Tag: Ballet

Discovered Up My Street

“And even this heart of mine has something artificial. The dancers have sewn it into a bag of pink satin, pink satin slightly faded, like their dancing shoes.”
― Edgar Degas

As a child one of my favourite films was “The Tales of Beatrix Potter.” A ballet film based on the works of the famous children’s author and illustrator, it was produced by the Royal Ballet and is an utterly charming piece of work to me even now. It was choreographed by Sir Frederick Ashton and, true to ballet, there is no speaking. It’s just dancing and absolutely charming costumes based carefully on the drawings of the original stories.

It turns out, those costumes are now stored just a few minutes walk from my flat!

Sands Films studios is a famous costume making workshop, a small film studio operating since the 1970s, and also the home of a vast photo library open to the public that contains a vast collection of original images. Unlike a number of archives, it’s available to anyone who wants to use it for research and reference purposes. It is just behind St. Mary’s church and across the street from the notable Mayflower pub.

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The workshop has made costumes for a number of notable films over the decades, including recent ones like Lincoln, The Young Victoria, Marie Antoinette, and Les Miserables. They have also made costumes for TV programs, operas, and stage productions. If you’ve seen these or most major British/British made period films over the last handful of decades, there’s a good chance you’ve admired some of their handiwork.

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Though it’s operational hours clash with my work, if there is every a day that a holiday and an opening meet up, you can bet I’m finding a way to make a visit happen. I have no idea what I’m going to find, but I’m determined to talk my way into as much as possible. The worn out VHS tape in my parent’s basement demands it!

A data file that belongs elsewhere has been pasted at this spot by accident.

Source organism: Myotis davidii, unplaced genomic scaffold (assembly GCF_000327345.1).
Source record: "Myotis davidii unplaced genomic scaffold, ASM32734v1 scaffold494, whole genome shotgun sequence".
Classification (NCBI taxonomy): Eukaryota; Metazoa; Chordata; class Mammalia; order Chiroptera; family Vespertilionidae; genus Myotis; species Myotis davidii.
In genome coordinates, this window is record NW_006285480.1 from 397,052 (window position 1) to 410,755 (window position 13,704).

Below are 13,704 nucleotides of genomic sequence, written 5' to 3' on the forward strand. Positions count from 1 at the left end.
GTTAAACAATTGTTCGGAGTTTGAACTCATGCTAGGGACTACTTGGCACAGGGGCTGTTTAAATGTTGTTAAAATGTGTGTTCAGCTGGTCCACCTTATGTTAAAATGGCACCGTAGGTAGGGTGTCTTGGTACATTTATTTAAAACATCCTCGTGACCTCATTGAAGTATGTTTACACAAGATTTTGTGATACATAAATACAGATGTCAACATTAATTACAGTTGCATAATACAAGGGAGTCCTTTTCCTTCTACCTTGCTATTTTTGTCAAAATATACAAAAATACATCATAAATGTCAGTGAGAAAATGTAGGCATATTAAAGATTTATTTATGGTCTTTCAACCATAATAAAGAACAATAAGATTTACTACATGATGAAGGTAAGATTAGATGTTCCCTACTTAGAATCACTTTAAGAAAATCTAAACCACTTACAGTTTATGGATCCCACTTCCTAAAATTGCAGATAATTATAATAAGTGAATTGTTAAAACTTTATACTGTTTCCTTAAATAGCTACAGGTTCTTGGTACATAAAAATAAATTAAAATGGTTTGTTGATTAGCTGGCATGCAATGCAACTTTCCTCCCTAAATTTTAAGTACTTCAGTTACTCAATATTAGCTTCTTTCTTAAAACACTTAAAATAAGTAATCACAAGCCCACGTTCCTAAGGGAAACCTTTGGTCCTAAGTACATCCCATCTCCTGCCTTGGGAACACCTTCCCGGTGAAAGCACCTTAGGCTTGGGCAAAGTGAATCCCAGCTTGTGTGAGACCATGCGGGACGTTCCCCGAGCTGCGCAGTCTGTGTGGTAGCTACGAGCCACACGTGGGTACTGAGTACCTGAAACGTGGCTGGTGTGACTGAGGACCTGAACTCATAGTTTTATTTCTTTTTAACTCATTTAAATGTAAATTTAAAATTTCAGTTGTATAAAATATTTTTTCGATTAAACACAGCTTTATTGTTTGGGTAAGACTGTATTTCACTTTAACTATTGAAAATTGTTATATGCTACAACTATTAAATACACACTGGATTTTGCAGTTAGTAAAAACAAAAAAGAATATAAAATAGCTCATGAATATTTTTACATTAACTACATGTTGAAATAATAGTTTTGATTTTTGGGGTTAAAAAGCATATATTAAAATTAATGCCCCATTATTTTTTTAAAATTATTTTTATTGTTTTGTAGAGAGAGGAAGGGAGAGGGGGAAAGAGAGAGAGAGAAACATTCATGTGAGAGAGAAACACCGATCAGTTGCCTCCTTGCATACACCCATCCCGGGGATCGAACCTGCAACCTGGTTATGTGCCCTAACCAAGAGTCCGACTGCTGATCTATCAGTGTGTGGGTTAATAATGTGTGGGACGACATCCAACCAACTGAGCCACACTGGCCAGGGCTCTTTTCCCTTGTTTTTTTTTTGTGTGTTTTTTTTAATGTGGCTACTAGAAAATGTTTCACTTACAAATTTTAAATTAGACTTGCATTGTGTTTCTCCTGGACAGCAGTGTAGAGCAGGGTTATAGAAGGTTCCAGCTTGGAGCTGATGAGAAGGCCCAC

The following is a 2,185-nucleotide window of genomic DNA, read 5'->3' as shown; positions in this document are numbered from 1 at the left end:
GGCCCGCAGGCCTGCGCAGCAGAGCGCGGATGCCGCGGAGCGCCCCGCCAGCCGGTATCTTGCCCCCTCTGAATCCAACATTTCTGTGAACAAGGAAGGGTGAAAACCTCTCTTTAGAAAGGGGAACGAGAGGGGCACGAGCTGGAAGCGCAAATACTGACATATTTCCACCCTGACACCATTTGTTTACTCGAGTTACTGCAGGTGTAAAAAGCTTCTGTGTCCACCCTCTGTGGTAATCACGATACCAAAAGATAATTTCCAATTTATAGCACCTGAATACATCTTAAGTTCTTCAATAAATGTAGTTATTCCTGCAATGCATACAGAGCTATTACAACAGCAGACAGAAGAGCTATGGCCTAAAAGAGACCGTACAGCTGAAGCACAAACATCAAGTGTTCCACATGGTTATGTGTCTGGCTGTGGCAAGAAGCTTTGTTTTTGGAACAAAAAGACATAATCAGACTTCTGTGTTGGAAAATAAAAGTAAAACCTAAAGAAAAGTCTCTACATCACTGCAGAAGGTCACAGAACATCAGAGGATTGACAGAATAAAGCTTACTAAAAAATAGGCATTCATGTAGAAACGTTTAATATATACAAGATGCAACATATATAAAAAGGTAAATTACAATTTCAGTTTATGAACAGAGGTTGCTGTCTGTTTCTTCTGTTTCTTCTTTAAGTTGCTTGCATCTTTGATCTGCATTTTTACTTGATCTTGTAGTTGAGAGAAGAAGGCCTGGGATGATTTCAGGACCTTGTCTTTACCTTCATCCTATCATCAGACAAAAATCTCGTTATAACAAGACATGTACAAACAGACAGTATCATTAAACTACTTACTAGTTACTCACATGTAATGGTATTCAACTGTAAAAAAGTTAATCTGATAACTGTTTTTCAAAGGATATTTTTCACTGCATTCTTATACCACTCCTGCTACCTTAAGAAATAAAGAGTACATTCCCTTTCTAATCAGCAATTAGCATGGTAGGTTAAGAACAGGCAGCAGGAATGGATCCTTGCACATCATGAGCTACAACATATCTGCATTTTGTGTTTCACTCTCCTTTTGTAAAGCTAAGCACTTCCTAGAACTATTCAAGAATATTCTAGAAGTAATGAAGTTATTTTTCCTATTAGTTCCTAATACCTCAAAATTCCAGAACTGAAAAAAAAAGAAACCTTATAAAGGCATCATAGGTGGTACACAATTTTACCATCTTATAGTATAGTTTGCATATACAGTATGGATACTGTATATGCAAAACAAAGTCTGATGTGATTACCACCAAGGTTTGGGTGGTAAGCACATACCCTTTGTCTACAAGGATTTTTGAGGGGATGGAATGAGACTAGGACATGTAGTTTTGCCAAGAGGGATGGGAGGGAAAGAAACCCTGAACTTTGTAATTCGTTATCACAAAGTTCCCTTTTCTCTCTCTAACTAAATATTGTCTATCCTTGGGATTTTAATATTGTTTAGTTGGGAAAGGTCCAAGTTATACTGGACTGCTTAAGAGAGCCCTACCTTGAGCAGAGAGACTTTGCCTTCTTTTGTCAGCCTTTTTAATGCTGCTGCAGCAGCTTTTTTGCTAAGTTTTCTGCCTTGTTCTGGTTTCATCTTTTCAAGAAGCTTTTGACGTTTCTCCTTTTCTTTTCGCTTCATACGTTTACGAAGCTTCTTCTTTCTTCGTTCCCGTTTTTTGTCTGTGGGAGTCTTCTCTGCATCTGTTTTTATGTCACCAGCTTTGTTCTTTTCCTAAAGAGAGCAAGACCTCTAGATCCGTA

Now Available On – VHS?

“Yes!   I bought it!  And I’m not sorry!”
– C.

There are two Christmas films that were highly important to my childhood that have yet to be made into DVDs, and look likely never to be.  They are too old, too somewhat obscure.  Luckily at this festive time of year, as I scour the internet to find presents I invariably trip over treasures.

Most of the performances I’ve seen of The Nutcracker have been fairly typical: by area companies of mediocre to good skill, highly traditional, etc.  I’d have to throw you over to Scarlett for an in depth critique of the various productions and recommendations (living as she does in New York).  But my family has an old VHS sitting quietly on a shelf, taken down but once a year so it lasts longer.  This VHS is Nutcracker, the Motion Picture, and it is my definitive adaptation.  It gets played from time to time on PBS, but that’s not nearly enough for me.

What’s not to love?  Maurice Sendak provided production design!  Patricia Barker danced the role of Clara!  It’s a stunner of a film and required holiday viewing chez Small Dog.  If and when this is finally moved to DVD format, I’ll be the first in line, but in the meantime I found a killer deal for a nearly new copy on amazon.com and practically sprained my fingers in my frenzy to order it.  Everyone should own it, in my opinion, but in the meantime if you’re feeling festive and cheap, you can watch it on Hulu.

My other, more obscure little guilty pleasure is an old live action version of Beatrix Potter’s The Tailor of Gloucester (which I personally believe is one of best Christmas stories).  It stars Ian Holm as the tailor, with Thora Hird as the Mayor’s housekeeper, and even a young (gangly, awkward, with no hint of his future attractiveness) Jude Law.  This is so rare it will run you up to $80 or more…unless you haunt eBay the way I did!  I scored it for $2, and except for some shelfwear on the box, the tape is fine.

There’s no hope of this ever being made into a DVD, it was a made-for-TV production back in the 80’s.  For lack of another term, it was made cheaply.  It’s for young children.  It’s old.  And it’s completely charming and necessary for my household.

Disclaimer: yes I know magic machines exist that can convert VHS to DVDs and there is a very important reason why I haven’t employed them: I’m lazy.  Plus, recall what happened last time I used one?